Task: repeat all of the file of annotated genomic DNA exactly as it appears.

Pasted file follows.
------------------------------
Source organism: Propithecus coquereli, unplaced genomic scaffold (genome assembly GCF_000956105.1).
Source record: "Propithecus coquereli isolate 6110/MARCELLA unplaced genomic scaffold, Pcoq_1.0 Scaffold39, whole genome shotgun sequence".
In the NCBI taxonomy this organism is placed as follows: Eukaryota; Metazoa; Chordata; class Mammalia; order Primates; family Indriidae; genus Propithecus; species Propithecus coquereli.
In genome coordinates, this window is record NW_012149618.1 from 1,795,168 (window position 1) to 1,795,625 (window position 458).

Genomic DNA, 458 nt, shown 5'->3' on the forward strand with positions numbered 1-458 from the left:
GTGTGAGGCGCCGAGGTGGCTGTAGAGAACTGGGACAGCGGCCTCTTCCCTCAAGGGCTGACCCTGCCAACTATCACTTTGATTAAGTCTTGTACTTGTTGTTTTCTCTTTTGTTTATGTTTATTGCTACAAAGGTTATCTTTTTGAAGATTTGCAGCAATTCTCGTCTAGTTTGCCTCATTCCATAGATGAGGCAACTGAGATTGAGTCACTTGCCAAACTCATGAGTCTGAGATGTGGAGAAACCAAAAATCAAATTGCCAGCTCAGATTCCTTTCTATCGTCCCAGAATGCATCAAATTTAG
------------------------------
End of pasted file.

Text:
Source organism: Propithecus coquereli, unplaced genomic scaffold (genome assembly GCF_000956105.1).
Source record: "Propithecus coquereli isolate 6110/MARCELLA unplaced genomic scaffold, Pcoq_1.0 Scaffold39, whole genome shotgun sequence".
In the NCBI taxonomy this organism is placed as follows: Eukaryota; Metazoa; Chordata; class Mammalia; order Primates; family Indriidae; genus Propithecus; species Propithecus coquereli.
In genome coordinates, this window is record NW_012149618.1 from 1,795,168 (window position 1) to 1,795,625 (window position 458).

Genomic DNA, 458 nt, shown 5'->3' on the forward strand with positions numbered 1-458 from the left:
GTGTGAGGCGCCGAGGTGGCTGTAGAGAACTGGGACAGCGGCCTCTTCCCTCAAGGGCTGACCCTGCCAACTATCACTTTGATTAAGTCTTGTACTTGTTGTTTTCTCTTTTGTTTATGTTTATTGCTACAAAGGTTATCTTTTTGAAGATTTGCAGCAATTCTCGTCTAGTTTGCCTCATTCCATAGATGAGGCAACTGAGATTGAGTCACTTGCCAAACTCATGAGTCTGAGATGTGGAGAAACCAAAAATCAAATTGCCAGCTCAGATTCCTTTCTATCGTCCCAGAATGCATCAAATTTAG